Tuesday, January 24, 2012

HCS II & DollHouse

As I said the other day, my thoughts on home automation have brought me back to the 1988 HCS II. At a high level view, the HCS II is a relatively simple system to understand. At the center is the z180 based Supervisory controller (SC). It has a RTOS and user language called XPRESS. XPRESS is basically a loop that supports if/then/else logic. There's support for 16 bit, signed, integer math and access to the devices. The SC's directly connected hardware supports analog input, digital I/O, a realtime clock, a system bus for expansion, RS485 for remote I/O (Comm-Links) & a RS232 user interface. The I/O attached directly to the SC is the fast I/O and the I/O attached to the remote Comm-links is a little slower but more flexible. Of course I want to update the system to take advantage of modern technology, like access to information on the internet and to have a nice web based GUI.

The first part of my project entails writing an Arduino based comm-link. This should make it pretty easy for various folks (hardware and software types) to get started. . I can then plug in my Linux box (with a USB RS485 dongle) to the existing HCS II system and the Linux Comm-Link software can emulate any of the comm-links. I can extend that to also be a sniffer without too much trouble (always a useful tool in diagnostics). Using high level languages makes getting the logic down pat before the harder, tighter code for the actual comm-links. I'll write the code in such a way that it should be mostly portable to the comm-link microcontroller. Worse comes to worse, it's portable at a psuedo code level.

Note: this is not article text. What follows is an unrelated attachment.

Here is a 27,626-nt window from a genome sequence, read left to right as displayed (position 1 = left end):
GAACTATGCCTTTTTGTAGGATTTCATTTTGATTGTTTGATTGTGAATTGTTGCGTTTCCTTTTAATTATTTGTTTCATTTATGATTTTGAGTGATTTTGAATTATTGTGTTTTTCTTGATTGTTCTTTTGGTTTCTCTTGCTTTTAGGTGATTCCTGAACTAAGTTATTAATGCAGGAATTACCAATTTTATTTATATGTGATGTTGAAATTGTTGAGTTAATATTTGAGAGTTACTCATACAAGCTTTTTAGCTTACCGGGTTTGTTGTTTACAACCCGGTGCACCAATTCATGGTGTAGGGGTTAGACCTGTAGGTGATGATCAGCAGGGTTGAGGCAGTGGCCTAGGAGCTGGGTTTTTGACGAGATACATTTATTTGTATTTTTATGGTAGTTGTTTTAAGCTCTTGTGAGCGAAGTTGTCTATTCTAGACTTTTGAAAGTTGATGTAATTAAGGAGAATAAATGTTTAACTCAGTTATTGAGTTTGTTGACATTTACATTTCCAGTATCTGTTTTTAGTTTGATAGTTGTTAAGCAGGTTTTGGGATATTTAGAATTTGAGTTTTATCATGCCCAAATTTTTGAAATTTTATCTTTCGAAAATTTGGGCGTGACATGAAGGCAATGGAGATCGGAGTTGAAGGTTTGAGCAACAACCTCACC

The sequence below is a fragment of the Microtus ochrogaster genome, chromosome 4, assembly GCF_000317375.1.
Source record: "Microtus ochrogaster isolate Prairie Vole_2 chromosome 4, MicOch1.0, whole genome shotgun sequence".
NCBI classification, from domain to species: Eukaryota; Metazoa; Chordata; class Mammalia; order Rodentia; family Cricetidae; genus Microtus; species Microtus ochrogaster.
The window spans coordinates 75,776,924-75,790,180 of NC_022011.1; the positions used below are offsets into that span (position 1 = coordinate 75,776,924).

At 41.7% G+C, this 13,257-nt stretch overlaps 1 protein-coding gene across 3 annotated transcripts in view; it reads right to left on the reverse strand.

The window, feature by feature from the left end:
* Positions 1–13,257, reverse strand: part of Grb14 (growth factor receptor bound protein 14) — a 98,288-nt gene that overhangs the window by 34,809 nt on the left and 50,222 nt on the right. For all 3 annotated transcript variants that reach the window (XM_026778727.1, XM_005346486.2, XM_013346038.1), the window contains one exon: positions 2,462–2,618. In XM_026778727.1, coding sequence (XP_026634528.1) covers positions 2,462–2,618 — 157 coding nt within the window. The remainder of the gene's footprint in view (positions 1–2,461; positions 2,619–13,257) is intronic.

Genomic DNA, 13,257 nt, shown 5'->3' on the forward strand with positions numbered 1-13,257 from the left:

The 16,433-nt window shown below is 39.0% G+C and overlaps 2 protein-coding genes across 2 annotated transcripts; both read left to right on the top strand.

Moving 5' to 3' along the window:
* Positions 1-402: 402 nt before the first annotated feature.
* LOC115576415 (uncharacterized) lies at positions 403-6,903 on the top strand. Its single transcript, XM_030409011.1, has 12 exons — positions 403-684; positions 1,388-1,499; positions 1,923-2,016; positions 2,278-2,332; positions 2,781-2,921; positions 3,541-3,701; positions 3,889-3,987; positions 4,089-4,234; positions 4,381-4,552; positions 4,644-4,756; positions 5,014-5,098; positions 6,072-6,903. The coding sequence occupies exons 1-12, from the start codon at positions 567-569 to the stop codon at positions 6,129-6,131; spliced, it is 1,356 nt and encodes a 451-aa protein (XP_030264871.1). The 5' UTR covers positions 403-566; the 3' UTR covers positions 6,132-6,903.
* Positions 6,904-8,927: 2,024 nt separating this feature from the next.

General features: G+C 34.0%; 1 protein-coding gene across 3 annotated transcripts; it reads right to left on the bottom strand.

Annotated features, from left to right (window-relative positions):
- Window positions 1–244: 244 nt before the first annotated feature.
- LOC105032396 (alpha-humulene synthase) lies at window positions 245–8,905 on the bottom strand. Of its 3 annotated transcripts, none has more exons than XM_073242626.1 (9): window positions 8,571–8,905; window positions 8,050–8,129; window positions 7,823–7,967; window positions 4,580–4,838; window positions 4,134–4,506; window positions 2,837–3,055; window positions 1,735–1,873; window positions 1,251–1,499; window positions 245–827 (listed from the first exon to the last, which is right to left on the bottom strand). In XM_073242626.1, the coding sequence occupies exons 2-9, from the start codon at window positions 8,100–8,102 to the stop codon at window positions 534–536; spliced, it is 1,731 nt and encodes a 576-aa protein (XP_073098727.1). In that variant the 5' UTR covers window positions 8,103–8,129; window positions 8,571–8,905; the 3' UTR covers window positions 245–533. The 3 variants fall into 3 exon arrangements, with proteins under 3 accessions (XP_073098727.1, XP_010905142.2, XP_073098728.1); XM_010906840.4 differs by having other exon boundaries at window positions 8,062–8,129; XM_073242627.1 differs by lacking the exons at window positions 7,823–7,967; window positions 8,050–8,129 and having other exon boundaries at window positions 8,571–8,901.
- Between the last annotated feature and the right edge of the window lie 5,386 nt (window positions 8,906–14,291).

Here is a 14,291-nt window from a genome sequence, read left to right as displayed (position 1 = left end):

Next I have a few new PIC32 chips waiting for something to do so I might as well take advantage of them. The 28 pin DIP version is pretty hacker friendly and would make for a very powerful comm-link. A bread board, the Chipkit Arduino-like setup, some simple IO and you're on your way. I've got a couple of the MX220 family (32K Flash,8K of RAM, they have support for USB also). I may attempt to get FreeRTOS running on the PIC32. Might be overkill for use with a comm-link but I'd like to learn about using a RTOS. The RTOS would replace the Arduino-like environment so that will be for more advanced users.

Yes, these technologies are not necessary but I want to learn about new things, which really is the point of me doing this. Then jumping ahead I'd like to get FreeRTOS & LWIP running on a top end PIC32 (has Ethernet too). This could be a replacement for the HCS II's SC. Then I'll attempt to get an SC emulator running under Linux. The top end PIC32 has the advantage of having support for a RTOS (FreeRTOS) but limited memory. An embedded system running Linux has a few advantages of its own such has access to tons of applications, libraries and languages. I haven't tried working with RT Linux so I don't know its capabilities. My end goal is to have the embedded Linux as the main SC, while the PIC32 based SCs act as remote SC to manage a network of comm-links. The disadvantage of Linux is the immediate loss of the direct/fast I/O. I could add a PCI board to handle that but that's a bit expensive (in one shot). I'd rather add IP nodes or, less prefereably USB modules for direct I/O. The IP & USB will suffer some form of latency whereas a PCI board shouldn't.

Well, many roads to venture down, only time limiting our travels.


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